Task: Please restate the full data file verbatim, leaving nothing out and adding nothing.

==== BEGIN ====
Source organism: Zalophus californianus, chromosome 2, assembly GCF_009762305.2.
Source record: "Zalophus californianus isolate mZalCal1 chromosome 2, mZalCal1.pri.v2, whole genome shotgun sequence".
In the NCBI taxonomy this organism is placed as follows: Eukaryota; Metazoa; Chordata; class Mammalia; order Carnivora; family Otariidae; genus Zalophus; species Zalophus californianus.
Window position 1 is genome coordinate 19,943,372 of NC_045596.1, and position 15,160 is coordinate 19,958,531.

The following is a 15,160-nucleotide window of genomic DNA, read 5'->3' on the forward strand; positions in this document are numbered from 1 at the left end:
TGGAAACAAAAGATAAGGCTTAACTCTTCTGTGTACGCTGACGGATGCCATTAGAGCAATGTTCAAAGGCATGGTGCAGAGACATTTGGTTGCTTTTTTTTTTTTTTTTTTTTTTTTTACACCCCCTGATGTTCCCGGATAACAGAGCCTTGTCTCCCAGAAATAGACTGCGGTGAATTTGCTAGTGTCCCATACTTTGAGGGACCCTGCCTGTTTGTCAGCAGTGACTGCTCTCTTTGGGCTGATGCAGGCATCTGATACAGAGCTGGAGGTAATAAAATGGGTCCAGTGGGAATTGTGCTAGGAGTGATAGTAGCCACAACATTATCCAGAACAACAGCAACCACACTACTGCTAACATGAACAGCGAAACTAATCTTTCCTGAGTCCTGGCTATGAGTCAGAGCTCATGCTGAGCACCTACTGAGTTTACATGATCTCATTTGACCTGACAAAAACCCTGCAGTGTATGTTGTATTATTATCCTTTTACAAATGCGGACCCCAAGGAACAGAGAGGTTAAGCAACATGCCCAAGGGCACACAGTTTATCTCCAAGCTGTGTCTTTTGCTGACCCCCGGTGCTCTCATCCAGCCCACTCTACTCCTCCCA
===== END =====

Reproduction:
Source organism: Zalophus californianus, chromosome 2, assembly GCF_009762305.2.
Source record: "Zalophus californianus isolate mZalCal1 chromosome 2, mZalCal1.pri.v2, whole genome shotgun sequence".
In the NCBI taxonomy this organism is placed as follows: Eukaryota; Metazoa; Chordata; class Mammalia; order Carnivora; family Otariidae; genus Zalophus; species Zalophus californianus.
Window position 1 is genome coordinate 19,943,372 of NC_045596.1, and position 15,160 is coordinate 19,958,531.

The following is a 15,160-nucleotide window of genomic DNA, read 5'->3' on the forward strand; positions in this document are numbered from 1 at the left end:
TGGAAACAAAAGATAAGGCTTAACTCTTCTGTGTACGCTGACGGATGCCATTAGAGCAATGTTCAAAGGCATGGTGCAGAGACATTTGGTTGCTTTTTTTTTTTTTTTTTTTTTTTTTACACCCCCTGATGTTCCCGGATAACAGAGCCTTGTCTCCCAGAAATAGACTGCGGTGAATTTGCTAGTGTCCCATACTTTGAGGGACCCTGCCTGTTTGTCAGCAGTGACTGCTCTCTTTGGGCTGATGCAGGCATCTGATACAGAGCTGGAGGTAATAAAATGGGTCCAGTGGGAATTGTGCTAGGAGTGATAGTAGCCACAACATTATCCAGAACAACAGCAACCACACTACTGCTAACATGAACAGCGAAACTAATCTTTCCTGAGTCCTGGCTATGAGTCAGAGCTCATGCTGAGCACCTACTGAGTTTACATGATCTCATTTGACCTGACAAAAACCCTGCAGTGTATGTTGTATTATTATCCTTTTACAAATGCGGACCCCAAGGAACAGAGAGGTTAAGCAACATGCCCAAGGGCACACAGTTTATCTCCAAGCTGTGTCTTTTGCTGACCCCCGGTGCTCTCATCCAGCCCACTCTACTCCTCCCA